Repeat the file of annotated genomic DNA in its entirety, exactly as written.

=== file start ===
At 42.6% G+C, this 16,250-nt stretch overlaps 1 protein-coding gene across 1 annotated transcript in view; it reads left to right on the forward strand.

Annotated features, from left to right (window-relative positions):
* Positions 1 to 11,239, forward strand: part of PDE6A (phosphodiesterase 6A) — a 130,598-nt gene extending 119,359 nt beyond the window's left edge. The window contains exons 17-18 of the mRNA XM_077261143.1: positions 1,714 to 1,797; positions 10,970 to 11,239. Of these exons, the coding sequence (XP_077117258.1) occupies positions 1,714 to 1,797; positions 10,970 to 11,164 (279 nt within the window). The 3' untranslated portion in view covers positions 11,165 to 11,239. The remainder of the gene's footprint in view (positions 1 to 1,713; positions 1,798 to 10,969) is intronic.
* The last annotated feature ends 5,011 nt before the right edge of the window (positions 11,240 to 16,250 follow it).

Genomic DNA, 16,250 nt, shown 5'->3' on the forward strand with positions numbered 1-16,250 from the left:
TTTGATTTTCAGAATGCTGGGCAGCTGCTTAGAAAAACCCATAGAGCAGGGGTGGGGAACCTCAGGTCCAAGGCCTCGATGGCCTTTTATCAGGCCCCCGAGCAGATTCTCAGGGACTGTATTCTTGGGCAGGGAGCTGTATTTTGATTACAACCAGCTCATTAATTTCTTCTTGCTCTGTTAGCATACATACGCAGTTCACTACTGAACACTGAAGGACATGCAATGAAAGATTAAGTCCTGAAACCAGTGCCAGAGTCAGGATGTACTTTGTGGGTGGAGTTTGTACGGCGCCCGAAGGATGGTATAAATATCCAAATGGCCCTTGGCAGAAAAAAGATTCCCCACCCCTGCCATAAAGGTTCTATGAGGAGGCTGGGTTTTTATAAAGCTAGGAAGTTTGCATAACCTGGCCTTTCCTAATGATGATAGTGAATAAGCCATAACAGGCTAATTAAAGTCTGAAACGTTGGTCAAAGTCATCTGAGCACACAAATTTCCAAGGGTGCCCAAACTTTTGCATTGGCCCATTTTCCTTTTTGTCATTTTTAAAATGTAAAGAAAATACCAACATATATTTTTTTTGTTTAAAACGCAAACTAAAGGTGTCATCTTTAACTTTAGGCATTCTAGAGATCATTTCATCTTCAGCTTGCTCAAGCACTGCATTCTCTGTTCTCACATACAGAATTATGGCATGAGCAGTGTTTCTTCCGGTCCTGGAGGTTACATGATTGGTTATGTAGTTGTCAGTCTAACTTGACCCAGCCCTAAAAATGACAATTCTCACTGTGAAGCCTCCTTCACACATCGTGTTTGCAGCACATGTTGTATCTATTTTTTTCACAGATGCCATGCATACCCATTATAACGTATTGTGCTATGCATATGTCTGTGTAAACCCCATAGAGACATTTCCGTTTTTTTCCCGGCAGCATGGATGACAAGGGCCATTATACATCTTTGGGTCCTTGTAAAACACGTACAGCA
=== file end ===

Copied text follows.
At 42.6% G+C, this 16,250-nt stretch overlaps 1 protein-coding gene across 1 annotated transcript in view; it reads left to right on the forward strand.

Annotated features, from left to right (window-relative positions):
* Positions 1 to 11,239, forward strand: part of PDE6A (phosphodiesterase 6A) — a 130,598-nt gene extending 119,359 nt beyond the window's left edge. The window contains exons 17-18 of the mRNA XM_077261143.1: positions 1,714 to 1,797; positions 10,970 to 11,239. Of these exons, the coding sequence (XP_077117258.1) occupies positions 1,714 to 1,797; positions 10,970 to 11,164 (279 nt within the window). The 3' untranslated portion in view covers positions 11,165 to 11,239. The remainder of the gene's footprint in view (positions 1 to 1,713; positions 1,798 to 10,969) is intronic.
* The last annotated feature ends 5,011 nt before the right edge of the window (positions 11,240 to 16,250 follow it).

Genomic DNA, 16,250 nt, shown 5'->3' on the forward strand with positions numbered 1-16,250 from the left:
TTTGATTTTCAGAATGCTGGGCAGCTGCTTAGAAAAACCCATAGAGCAGGGGTGGGGAACCTCAGGTCCAAGGCCTCGATGGCCTTTTATCAGGCCCCCGAGCAGATTCTCAGGGACTGTATTCTTGGGCAGGGAGCTGTATTTTGATTACAACCAGCTCATTAATTTCTTCTTGCTCTGTTAGCATACATACGCAGTTCACTACTGAACACTGAAGGACATGCAATGAAAGATTAAGTCCTGAAACCAGTGCCAGAGTCAGGATGTACTTTGTGGGTGGAGTTTGTACGGCGCCCGAAGGATGGTATAAATATCCAAATGGCCCTTGGCAGAAAAAAGATTCCCCACCCCTGCCATAAAGGTTCTATGAGGAGGCTGGGTTTTTATAAAGCTAGGAAGTTTGCATAACCTGGCCTTTCCTAATGATGATAGTGAATAAGCCATAACAGGCTAATTAAAGTCTGAAACGTTGGTCAAAGTCATCTGAGCACACAAATTTCCAAGGGTGCCCAAACTTTTGCATTGGCCCATTTTCCTTTTTGTCATTTTTAAAATGTAAAGAAAATACCAACATATATTTTTTTTGTTTAAAACGCAAACTAAAGGTGTCATCTTTAACTTTAGGCATTCTAGAGATCATTTCATCTTCAGCTTGCTCAAGCACTGCATTCTCTGTTCTCACATACAGAATTATGGCATGAGCAGTGTTTCTTCCGGTCCTGGAGGTTACATGATTGGTTATGTAGTTGTCAGTCTAACTTGACCCAGCCCTAAAAATGACAATTCTCACTGTGAAGCCTCCTTCACACATCGTGTTTGCAGCACATGTTGTATCTATTTTTTTCACAGATGCCATGCATACCCATTATAACGTATTGTGCTATGCATATGTCTGTGTAAACCCCATAGAGACATTTCCGTTTTTTTCCCGGCAGCATGGATGACAAGGGCCATTATACATCTTTGGGTCCTTGTAAAACACGTACAGCA